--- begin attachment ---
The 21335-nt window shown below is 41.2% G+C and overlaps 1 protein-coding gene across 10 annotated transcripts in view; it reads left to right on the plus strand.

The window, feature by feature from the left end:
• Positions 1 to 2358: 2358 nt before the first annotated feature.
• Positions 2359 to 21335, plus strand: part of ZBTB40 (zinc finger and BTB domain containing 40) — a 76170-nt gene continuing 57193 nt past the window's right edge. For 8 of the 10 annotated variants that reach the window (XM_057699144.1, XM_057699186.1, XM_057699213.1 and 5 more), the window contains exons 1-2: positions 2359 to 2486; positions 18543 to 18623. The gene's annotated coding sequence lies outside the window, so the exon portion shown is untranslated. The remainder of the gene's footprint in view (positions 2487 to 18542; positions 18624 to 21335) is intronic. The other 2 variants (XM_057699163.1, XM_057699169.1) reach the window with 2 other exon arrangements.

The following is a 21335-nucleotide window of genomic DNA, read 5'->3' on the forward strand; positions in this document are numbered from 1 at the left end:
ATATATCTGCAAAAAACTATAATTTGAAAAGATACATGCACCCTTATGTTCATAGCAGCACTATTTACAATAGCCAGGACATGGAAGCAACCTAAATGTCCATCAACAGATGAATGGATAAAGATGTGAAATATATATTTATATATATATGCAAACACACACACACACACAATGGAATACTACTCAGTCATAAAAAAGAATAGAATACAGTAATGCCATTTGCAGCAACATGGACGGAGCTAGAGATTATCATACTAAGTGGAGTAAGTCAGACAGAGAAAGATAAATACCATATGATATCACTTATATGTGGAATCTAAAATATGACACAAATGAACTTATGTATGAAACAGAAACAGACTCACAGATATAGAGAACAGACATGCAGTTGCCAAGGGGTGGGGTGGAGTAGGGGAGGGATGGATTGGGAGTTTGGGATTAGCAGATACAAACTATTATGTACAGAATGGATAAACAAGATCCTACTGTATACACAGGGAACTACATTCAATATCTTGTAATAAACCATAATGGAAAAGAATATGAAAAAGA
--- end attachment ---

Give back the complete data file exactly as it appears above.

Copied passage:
The 21335-nt window shown below is 41.2% G+C and overlaps 1 protein-coding gene across 10 annotated transcripts in view; it reads left to right on the plus strand.

The window, feature by feature from the left end:
• Positions 1 to 2358: 2358 nt before the first annotated feature.
• Positions 2359 to 21335, plus strand: part of ZBTB40 (zinc finger and BTB domain containing 40) — a 76170-nt gene continuing 57193 nt past the window's right edge. For 8 of the 10 annotated variants that reach the window (XM_057699144.1, XM_057699186.1, XM_057699213.1 and 5 more), the window contains exons 1-2: positions 2359 to 2486; positions 18543 to 18623. The gene's annotated coding sequence lies outside the window, so the exon portion shown is untranslated. The remainder of the gene's footprint in view (positions 2487 to 18542; positions 18624 to 21335) is intronic. The other 2 variants (XM_057699163.1, XM_057699169.1) reach the window with 2 other exon arrangements.

The following is a 21335-nucleotide window of genomic DNA, read 5'->3' on the forward strand; positions in this document are numbered from 1 at the left end:
ATATATCTGCAAAAAACTATAATTTGAAAAGATACATGCACCCTTATGTTCATAGCAGCACTATTTACAATAGCCAGGACATGGAAGCAACCTAAATGTCCATCAACAGATGAATGGATAAAGATGTGAAATATATATTTATATATATATGCAAACACACACACACACACAATGGAATACTACTCAGTCATAAAAAAGAATAGAATACAGTAATGCCATTTGCAGCAACATGGACGGAGCTAGAGATTATCATACTAAGTGGAGTAAGTCAGACAGAGAAAGATAAATACCATATGATATCACTTATATGTGGAATCTAAAATATGACACAAATGAACTTATGTATGAAACAGAAACAGACTCACAGATATAGAGAACAGACATGCAGTTGCCAAGGGGTGGGGTGGAGTAGGGGAGGGATGGATTGGGAGTTTGGGATTAGCAGATACAAACTATTATGTACAGAATGGATAAACAAGATCCTACTGTATACACAGGGAACTACATTCAATATCTTGTAATAAACCATAATGGAAAAGAATATGAAAAAGA